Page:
Columbia University climate scientists Jason Smerdon and Benjamin Cook, and Cornell University’s Toby Ault were co-authors on the study. They took data from tree rings and other environmental records of climate from the Southwest and compared them to the projections of 17 different climate models that look at precipitation and soil moisture. When they made the comparison between past and future, they found that all the models agreed: the next big megadrought is coming, and it will be way worse than anything we’ve seen in over 1,000 years–including droughts that have been credited with wiping out civilizations.

Needless to say, along with any water crisis comes a food crisis.

Virtually everything that we eat requires a tremendous amount of water to grow.  And at this point, the world is already eating more food than it produces most years.

So what is going to happen to us as this water crisis gets even worse?

Washington state governor declares drought emergency

SAN FRANCISCO (Reuters) – Washington state Governor Jay Inslee declared a drought emergency across three regions including key agricultural hubs of the U.S. Northwest State on Friday, citing near record low snowpack levels ahead of the spring runoff.

Watersheds on the Olympic Peninsula, east side of the central Cascade Mountains including Yakima and Wenatchee, and Walla Walla region, which are vital to apple and wine production, will be hit hardest with drought conditions, the governor’s office said.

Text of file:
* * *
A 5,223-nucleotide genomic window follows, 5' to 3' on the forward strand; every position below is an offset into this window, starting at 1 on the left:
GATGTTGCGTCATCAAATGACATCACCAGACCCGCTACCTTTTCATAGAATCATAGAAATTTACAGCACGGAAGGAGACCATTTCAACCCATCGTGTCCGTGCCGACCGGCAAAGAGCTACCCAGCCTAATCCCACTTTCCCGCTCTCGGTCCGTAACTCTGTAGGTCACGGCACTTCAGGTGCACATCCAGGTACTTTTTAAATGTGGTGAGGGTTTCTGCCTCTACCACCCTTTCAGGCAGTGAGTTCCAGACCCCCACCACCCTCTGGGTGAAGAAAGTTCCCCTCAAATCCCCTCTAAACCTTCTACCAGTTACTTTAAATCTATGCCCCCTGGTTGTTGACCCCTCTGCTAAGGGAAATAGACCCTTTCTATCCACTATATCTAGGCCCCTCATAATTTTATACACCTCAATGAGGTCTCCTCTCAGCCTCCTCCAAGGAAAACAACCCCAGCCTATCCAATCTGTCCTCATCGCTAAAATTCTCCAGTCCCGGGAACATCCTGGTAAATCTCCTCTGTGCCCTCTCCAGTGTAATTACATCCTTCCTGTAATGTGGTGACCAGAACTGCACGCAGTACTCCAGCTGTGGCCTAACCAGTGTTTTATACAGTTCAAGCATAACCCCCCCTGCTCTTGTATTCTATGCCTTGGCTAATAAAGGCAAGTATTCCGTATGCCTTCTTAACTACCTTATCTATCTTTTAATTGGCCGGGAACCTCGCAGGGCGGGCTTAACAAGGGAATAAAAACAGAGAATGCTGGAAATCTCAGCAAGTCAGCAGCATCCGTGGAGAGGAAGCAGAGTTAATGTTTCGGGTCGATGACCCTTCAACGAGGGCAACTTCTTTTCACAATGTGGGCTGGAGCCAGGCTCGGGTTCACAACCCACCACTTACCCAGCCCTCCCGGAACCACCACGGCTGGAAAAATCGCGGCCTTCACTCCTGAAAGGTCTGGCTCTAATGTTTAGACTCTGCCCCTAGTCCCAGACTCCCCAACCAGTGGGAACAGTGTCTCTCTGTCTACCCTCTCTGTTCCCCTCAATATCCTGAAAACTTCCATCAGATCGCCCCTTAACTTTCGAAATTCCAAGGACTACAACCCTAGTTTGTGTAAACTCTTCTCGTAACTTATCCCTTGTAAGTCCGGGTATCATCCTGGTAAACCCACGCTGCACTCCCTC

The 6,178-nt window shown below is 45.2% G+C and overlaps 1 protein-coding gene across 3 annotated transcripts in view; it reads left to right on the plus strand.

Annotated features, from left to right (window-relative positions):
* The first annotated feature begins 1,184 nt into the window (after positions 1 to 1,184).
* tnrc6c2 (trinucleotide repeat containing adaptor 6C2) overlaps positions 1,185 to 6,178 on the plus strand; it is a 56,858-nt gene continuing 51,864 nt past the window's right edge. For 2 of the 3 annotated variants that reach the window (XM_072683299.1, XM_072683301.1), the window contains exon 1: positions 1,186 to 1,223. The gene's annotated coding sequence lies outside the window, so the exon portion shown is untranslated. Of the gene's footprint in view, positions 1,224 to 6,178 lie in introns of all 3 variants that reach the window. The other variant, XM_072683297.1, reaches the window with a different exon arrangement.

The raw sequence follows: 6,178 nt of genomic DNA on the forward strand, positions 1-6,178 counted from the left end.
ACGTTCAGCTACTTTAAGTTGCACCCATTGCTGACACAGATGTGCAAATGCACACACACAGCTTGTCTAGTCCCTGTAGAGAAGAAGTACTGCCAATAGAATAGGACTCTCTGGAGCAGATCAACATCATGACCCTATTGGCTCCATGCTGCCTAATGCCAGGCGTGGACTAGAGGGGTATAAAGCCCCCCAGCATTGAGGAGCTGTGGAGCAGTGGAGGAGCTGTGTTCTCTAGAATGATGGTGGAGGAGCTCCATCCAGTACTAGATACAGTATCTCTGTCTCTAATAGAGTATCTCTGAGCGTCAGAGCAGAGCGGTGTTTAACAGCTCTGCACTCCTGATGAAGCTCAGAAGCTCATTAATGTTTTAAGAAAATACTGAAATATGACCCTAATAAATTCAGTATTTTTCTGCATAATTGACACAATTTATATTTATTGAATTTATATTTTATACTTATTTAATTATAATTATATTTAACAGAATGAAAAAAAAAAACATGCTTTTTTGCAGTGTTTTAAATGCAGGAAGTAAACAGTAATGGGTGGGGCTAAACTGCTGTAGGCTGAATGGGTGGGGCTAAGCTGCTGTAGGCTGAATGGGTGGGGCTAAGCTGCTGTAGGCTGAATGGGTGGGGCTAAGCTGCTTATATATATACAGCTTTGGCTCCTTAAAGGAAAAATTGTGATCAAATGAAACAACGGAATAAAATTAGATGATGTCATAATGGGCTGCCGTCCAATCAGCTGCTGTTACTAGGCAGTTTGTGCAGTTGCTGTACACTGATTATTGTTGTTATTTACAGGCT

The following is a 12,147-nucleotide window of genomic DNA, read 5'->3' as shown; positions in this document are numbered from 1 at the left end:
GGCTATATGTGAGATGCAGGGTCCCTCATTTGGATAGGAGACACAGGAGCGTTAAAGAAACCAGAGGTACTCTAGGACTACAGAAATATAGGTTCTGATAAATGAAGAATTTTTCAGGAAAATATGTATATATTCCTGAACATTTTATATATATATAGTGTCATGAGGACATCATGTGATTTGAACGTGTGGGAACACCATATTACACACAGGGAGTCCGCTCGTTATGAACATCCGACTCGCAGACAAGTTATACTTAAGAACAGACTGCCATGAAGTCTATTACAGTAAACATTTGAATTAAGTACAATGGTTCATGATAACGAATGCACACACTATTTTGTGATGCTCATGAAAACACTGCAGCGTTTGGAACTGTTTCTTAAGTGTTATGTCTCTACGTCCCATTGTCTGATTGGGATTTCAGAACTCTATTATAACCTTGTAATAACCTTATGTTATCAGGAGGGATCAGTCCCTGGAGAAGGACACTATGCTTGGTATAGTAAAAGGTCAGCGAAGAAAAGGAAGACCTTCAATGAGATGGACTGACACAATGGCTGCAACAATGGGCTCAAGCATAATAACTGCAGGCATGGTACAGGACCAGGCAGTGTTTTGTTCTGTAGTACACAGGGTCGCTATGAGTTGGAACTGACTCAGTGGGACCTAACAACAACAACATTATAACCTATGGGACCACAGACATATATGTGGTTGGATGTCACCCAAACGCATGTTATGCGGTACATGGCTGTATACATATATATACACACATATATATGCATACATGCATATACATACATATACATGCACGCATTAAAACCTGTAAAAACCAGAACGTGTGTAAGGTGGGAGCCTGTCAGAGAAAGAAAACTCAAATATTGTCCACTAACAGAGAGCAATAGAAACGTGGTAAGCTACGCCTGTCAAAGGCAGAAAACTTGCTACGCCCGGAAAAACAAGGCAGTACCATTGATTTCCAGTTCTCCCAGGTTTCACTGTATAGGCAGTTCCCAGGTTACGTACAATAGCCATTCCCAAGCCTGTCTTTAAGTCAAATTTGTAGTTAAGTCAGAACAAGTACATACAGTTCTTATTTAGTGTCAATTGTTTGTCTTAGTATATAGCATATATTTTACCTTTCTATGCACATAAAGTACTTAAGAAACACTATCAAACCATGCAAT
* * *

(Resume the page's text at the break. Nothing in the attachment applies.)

Snowpack is a mere 7 percent of normal in the Olympic Mountains. It ranges from 8 to 45 percent of normal across the Cascades, and is 67 percent of normal in the Walla Walla region.

“We can’t wait any longer; we have to prepare now for drought conditions that are in store for much of the state,” said Inslee. “Snowpack is at record lows, and we have farms, vital agricultural regions, communities and fish that are going to need our support.”

An unusually warm winter has caused much of the precipitation to fall as rain, leaving mountain snowpack a fraction of normal. And a healthy snowpack is what would slowly feed rivers across the state and sustains farms and fish through the drier summer months.

Short and long-range weather forecasts are not expected to bring relief, calling for warmer and drier weather.

With snowpack statewide averaging 27 percent of normal, 34 of the state’s 62 watersheds are expected to receive less than 75 percent of their normal water supplies.

The Washington Department of Ecology has requested $9 million in drought relief from the legislature. The money would pay for agricultural and fisheries projects, emergency water-right permits, changes to existing water rights, and grant water-right transfers.

For now, water suppliers in the Seattle, Tacoma and Everett areas are in decent shape and are not projecting much hardship, according to the governor’s office.